The governor’s new combine-the-state-school-agencies plan got us thinking about ed reform again.
Here is a powerful argument for treating teachers as professionals, not union workers. Higher pay, more accountability, like lawyers, engineers, etc. It’s signed by a slew of big-city school chiefs. A couple excerpts:
A 7-year-old girl won’t make it to college someday because her teacher has two decades of experience or a master’s degree – she will make it to college if her teacher is effective and engaging and compels her to reach for success.
By contrast, a poorly performing teacher can hold back hundreds, maybe thousands, of students over the course of a career. Each day that we ignore this reality is precious time lost for children preparing for the challenges of adulthood.
The glacial process for removing an incompetent teacher – and our discomfort as a society with criticizing anyone who chooses this noble and difficult profession – has left our school districts impotent and, worse, has robbed millions of children of a real future. Let’s stop ignoring basic economic principles of supply and demand and focus on how we can establish a performance-driven culture in every American school — a culture that rewards excellence, elevates the status of teachers and is positioned to help as many students as possible beat the odds. …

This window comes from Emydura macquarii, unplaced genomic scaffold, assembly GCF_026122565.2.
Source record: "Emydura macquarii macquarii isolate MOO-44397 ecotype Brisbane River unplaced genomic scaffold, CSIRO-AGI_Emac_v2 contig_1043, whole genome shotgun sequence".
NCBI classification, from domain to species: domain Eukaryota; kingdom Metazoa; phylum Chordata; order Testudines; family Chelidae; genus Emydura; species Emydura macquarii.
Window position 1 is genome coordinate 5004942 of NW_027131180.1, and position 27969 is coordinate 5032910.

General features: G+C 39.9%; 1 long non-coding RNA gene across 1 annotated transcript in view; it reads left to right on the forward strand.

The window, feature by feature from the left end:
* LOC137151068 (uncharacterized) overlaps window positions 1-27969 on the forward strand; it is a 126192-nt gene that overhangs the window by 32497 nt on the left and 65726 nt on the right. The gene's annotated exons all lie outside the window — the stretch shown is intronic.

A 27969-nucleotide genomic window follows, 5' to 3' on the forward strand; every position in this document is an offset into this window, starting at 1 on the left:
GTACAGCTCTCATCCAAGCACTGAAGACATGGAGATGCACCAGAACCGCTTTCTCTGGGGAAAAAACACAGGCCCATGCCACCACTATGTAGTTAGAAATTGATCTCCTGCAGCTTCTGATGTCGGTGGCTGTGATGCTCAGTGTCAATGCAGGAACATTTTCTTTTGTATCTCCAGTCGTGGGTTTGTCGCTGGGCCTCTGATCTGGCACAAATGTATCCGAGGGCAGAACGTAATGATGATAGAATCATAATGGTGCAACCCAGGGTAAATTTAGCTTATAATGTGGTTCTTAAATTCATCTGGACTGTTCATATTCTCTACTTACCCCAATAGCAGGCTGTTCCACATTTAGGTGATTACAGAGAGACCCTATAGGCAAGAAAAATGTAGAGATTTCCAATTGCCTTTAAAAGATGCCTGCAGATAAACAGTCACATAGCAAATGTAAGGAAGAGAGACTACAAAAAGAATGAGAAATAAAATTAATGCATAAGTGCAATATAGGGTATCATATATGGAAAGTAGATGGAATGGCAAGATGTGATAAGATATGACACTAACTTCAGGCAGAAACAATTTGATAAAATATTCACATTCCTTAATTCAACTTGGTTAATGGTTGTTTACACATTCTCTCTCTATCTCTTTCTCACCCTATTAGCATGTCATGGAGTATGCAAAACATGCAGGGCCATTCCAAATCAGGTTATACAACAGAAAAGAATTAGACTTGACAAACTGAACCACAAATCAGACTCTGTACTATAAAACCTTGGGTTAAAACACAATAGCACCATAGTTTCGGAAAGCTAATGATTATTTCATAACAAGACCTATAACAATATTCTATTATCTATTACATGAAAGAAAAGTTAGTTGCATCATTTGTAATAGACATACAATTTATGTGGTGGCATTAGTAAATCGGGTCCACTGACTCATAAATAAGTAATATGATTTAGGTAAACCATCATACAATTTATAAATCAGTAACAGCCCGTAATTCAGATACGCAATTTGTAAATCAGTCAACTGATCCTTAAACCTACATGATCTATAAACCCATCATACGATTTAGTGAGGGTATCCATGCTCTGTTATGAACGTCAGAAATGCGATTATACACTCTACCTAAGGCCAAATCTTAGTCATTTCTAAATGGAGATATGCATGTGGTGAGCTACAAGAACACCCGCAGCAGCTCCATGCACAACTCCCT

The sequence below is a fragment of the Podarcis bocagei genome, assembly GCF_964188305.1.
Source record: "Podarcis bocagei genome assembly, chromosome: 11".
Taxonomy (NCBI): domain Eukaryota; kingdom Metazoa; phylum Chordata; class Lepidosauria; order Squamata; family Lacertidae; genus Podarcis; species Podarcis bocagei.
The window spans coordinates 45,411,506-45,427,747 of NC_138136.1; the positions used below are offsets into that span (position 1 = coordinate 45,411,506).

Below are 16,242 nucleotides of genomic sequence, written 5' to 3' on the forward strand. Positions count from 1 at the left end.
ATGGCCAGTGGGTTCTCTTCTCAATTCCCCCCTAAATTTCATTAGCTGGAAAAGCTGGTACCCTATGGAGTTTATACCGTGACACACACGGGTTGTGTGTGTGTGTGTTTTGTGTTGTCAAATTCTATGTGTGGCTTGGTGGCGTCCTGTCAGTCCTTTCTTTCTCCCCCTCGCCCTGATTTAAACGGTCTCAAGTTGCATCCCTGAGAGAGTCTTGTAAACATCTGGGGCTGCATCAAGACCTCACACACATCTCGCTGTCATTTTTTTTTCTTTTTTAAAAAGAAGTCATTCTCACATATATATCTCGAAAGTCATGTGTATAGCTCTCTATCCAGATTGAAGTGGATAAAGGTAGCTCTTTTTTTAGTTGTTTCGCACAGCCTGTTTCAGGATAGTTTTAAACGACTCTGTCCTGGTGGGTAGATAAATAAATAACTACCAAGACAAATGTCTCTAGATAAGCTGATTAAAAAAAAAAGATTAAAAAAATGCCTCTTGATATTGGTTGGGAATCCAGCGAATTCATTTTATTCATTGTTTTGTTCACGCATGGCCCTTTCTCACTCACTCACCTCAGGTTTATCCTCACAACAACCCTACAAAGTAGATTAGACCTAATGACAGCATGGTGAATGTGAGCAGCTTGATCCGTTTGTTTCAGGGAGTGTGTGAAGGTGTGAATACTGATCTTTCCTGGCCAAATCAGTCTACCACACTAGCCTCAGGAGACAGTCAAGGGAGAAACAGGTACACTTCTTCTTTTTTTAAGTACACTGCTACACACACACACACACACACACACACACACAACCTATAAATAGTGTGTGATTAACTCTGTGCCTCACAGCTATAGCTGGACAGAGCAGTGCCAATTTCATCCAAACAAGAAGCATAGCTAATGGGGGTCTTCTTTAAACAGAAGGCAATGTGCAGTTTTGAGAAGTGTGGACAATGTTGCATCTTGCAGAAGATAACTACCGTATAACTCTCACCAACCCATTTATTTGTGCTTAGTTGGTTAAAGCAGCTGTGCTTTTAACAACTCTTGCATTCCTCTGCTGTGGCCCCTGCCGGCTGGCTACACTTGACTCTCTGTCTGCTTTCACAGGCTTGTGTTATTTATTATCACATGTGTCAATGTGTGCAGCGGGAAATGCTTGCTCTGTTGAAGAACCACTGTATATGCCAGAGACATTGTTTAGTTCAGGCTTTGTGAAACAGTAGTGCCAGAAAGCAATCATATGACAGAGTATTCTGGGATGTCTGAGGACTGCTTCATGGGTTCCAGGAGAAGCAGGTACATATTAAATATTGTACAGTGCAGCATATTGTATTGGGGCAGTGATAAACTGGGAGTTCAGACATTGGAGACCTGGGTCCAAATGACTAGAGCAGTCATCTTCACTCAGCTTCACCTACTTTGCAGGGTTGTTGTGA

We need the best teacher for every child, and the best principal for every school. Of course, we must also do a better job of providing meaningful training for teachers who seek to improve, but let’s stop pretending that everyone who goes into the classroom has the ability and temperament to lift our children to excellence.